Handling is light, playful, and easy to control. The 2022 Honda Navi tips the scales at a paltry 236 pounds with a full tank of gas. With most of its weight carried at the rear and just a few inches off the ground, it has an incredibly lower center of gravity. Thanks to those attributes, this little machine turns with almost no effort and remains stable unless you’re doing some top-speed runs. The non-adjustable suspension copes with most of the rough stuff, except hard-edge potholes at higher speeds, which you can feel.
A low seat height and a motorcycle-inspired riding position set the Navi apart from a scooter. Functionally, the Navi has much in common with the Activa scooter. However, we straddle and sit atop the Navi instead of stepping through the way we would on a scooter—think Activa, Super Cub C125 (though not a scooter), or Vespa. The 30.1-inch bench seat height accommodates even the smallest of riders, while the upright handlebar offers a comfy reach, and mid-mounted foot controls don’t create too much knee-bend. For reference, I’m 5-foot 10-inches tall.
Drum brakes are adequate. Drum brakes were nearly extinct on motorcycles, and entirely on cars, by the time I was born, but they’re still found on scooters. Why? They’re cheap. Dirt cheap. For the speeds we’re achieving, they’re more than adequate. Most of the braking power is found in the rear brake pedal, seeing as that’s where the Navi carries its weight. Both brakes lack outright bite, but when used together, you’ll stop in a hurry.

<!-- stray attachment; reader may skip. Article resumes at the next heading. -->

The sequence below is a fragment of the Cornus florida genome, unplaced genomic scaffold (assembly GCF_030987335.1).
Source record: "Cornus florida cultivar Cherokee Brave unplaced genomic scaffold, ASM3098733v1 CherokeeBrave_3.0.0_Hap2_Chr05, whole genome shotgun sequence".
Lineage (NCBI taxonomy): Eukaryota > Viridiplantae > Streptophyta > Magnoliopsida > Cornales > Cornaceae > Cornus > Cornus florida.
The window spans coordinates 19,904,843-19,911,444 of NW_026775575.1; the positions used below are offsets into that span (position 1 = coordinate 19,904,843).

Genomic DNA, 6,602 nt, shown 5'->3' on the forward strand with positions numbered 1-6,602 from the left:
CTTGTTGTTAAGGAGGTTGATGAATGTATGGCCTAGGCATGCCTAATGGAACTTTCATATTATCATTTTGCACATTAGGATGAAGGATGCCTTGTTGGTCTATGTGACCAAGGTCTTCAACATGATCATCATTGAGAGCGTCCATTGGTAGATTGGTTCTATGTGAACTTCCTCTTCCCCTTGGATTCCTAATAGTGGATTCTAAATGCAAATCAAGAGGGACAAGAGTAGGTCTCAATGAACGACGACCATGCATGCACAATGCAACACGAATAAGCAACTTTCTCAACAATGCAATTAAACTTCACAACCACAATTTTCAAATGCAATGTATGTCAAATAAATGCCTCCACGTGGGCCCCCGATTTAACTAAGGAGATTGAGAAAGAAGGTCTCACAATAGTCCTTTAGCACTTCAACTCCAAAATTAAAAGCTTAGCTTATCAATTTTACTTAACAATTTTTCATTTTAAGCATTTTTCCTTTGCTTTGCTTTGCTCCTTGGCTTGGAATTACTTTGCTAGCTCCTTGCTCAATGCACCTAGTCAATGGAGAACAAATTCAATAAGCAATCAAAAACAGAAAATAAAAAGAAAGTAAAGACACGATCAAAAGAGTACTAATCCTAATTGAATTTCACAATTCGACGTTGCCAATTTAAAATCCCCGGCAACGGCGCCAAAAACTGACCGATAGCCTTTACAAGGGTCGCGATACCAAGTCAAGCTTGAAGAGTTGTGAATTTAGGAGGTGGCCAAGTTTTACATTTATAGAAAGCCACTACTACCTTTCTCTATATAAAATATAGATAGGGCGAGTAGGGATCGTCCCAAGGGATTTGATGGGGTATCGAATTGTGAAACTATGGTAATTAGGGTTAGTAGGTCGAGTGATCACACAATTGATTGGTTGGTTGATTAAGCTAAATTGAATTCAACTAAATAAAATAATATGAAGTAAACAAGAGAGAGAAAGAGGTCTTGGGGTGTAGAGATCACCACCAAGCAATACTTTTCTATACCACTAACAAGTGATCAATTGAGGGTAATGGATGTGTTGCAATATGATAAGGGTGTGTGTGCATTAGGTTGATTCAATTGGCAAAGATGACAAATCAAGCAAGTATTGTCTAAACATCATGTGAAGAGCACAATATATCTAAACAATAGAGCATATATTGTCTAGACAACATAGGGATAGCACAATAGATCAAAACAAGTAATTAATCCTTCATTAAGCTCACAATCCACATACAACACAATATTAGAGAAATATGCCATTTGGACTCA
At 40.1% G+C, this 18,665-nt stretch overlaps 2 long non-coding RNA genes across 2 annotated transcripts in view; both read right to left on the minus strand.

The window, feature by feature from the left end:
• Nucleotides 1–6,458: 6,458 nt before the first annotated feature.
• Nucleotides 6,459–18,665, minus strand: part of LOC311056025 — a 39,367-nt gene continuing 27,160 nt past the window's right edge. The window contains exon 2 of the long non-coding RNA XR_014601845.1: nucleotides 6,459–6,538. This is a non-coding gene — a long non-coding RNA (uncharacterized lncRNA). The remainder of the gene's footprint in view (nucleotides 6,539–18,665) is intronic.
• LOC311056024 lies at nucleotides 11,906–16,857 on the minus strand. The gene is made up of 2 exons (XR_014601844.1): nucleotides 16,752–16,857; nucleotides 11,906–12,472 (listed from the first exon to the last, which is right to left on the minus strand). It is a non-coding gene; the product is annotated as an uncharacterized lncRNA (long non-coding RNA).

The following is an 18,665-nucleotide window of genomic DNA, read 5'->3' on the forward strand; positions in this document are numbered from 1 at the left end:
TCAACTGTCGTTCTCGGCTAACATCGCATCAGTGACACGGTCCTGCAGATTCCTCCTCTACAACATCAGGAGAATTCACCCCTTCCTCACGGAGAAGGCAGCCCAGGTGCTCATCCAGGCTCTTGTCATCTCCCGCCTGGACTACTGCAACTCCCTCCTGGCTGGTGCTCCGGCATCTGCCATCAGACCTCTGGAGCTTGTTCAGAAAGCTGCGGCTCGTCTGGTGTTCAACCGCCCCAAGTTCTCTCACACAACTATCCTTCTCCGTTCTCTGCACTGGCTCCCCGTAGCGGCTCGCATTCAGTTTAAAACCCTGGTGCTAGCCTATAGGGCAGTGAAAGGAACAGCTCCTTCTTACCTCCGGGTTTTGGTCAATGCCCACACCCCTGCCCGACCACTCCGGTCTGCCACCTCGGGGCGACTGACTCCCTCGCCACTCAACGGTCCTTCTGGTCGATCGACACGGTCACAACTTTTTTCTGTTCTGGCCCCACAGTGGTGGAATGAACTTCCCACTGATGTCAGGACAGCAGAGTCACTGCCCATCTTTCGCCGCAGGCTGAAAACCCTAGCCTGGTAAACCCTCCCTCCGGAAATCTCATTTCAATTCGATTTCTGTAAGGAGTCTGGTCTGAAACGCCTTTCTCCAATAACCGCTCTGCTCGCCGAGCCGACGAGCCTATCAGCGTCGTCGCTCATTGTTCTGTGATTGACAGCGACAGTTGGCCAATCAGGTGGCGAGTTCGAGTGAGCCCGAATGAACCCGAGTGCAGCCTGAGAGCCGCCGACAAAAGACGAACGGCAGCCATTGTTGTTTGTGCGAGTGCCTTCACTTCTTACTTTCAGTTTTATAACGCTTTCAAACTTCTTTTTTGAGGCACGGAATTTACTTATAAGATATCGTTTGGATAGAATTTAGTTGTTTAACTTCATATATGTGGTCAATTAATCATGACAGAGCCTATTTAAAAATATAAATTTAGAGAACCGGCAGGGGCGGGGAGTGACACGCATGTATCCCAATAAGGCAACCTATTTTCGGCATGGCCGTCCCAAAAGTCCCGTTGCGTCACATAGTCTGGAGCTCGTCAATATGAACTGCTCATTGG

The styling takes a modern approach, and Honda hopes might spur the same kind of custom culture associated with the Grom and Ruckus. To get you started, there are graphics kits from Icon and TrueTimber.
For $1807, the 2022 Honda Navi provides mobility on a budget. Take a look at your city, and chances are you’ll have a raft of transportation options on the table. Rideshare apps, e-scooters, and much more are all available within a few taps on a smartphone but could end up costing more than Navi’s MSRP in the long run. Heck, most e-bikes far exceed the MSRP we’re working with on the Navi, and you won’t have to wait hours to refill the proverbial tank. Those looking for a cheap way to commute locally can turn to something like the Navi with confidence, as it handles well, is ridiculously user-friendly, and, above all, doesn’t break the bank.
Hello everyone and welcome once again to Ultimate Motorcycling’s weekly Podcast—Motos and Friends.
My name is Arthur Coldwells.
This week’s Podcast is brought to you by Yamaha motorcycles. Discover how the YZF-R7 provides the perfect balance of rider comfort and true supersport performance by checking it out at YamahaMotorsports.com, or see it for yourself at your local dealer.
This week’s episode features Senior Editor Nic de Sena’s impressions of the beautiful new Harley-Davidson Low Rider ST that is loosely based around the original FXRT Sport Glide from the 1980s. Hailing from The Golden State, these cult-status performance machines became known as West Coast style, with sportier suspension, increased horsepower, and niceties including creature comforts such as a tidy fairing and sporty luggage.
In past episodes you might have heard us mention my best friend, Daniel Schoenewald, and in the second segment I chat with him about some of the really special machines in his 170 or so—and growing—motorcycle collection. He’s always said to me that he doesn’t consider himself the owner, merely the curator of the motorcycles for the next generation.
Yet Daniel is not just a collector, but I can attest a really skilled rider. His bikes are not trailer queens, they’re ridden, and they’re ridden pretty hard. Actually, we have had many, many memorable rides on pretty much all of the machines in the collection at one time or another.
From all of us here at Ultimate Motorcycling, we hope you enjoy this episode!